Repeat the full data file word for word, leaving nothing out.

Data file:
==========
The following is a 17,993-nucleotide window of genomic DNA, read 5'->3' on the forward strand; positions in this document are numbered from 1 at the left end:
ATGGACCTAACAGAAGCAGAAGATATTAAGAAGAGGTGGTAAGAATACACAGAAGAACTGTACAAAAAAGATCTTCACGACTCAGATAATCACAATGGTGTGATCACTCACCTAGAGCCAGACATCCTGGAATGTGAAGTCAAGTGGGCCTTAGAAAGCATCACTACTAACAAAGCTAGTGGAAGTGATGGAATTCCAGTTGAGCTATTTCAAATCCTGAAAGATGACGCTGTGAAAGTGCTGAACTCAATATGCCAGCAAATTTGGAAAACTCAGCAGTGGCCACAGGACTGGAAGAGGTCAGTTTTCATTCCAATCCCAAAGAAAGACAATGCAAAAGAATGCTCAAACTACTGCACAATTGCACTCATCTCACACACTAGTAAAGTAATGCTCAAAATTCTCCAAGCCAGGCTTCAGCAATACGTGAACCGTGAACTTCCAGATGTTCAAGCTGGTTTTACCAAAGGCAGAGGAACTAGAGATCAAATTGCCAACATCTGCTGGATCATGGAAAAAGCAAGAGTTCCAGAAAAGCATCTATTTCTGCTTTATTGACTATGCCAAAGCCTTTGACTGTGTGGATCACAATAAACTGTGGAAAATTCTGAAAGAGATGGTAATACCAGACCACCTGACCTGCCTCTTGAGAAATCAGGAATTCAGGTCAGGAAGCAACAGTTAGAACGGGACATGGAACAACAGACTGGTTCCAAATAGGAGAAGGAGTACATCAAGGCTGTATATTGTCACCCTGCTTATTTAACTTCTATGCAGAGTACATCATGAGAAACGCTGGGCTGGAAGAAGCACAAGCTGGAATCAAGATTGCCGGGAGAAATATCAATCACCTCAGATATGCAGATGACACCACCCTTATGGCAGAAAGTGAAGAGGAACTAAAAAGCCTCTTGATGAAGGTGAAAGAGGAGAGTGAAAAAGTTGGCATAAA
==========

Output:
The following is a 17,993-nucleotide window of genomic DNA, read 5'->3' on the forward strand; positions in this document are numbered from 1 at the left end:
ATGGACCTAACAGAAGCAGAAGATATTAAGAAGAGGTGGTAAGAATACACAGAAGAACTGTACAAAAAAGATCTTCACGACTCAGATAATCACAATGGTGTGATCACTCACCTAGAGCCAGACATCCTGGAATGTGAAGTCAAGTGGGCCTTAGAAAGCATCACTACTAACAAAGCTAGTGGAAGTGATGGAATTCCAGTTGAGCTATTTCAAATCCTGAAAGATGACGCTGTGAAAGTGCTGAACTCAATATGCCAGCAAATTTGGAAAACTCAGCAGTGGCCACAGGACTGGAAGAGGTCAGTTTTCATTCCAATCCCAAAGAAAGACAATGCAAAAGAATGCTCAAACTACTGCACAATTGCACTCATCTCACACACTAGTAAAGTAATGCTCAAAATTCTCCAAGCCAGGCTTCAGCAATACGTGAACCGTGAACTTCCAGATGTTCAAGCTGGTTTTACCAAAGGCAGAGGAACTAGAGATCAAATTGCCAACATCTGCTGGATCATGGAAAAAGCAAGAGTTCCAGAAAAGCATCTATTTCTGCTTTATTGACTATGCCAAAGCCTTTGACTGTGTGGATCACAATAAACTGTGGAAAATTCTGAAAGAGATGGTAATACCAGACCACCTGACCTGCCTCTTGAGAAATCAGGAATTCAGGTCAGGAAGCAACAGTTAGAACGGGACATGGAACAACAGACTGGTTCCAAATAGGAGAAGGAGTACATCAAGGCTGTATATTGTCACCCTGCTTATTTAACTTCTATGCAGAGTACATCATGAGAAACGCTGGGCTGGAAGAAGCACAAGCTGGAATCAAGATTGCCGGGAGAAATATCAATCACCTCAGATATGCAGATGACACCACCCTTATGGCAGAAAGTGAAGAGGAACTAAAAAGCCTCTTGATGAAGGTGAAAGAGGAGAGTGAAAAAGTTGGCATAAA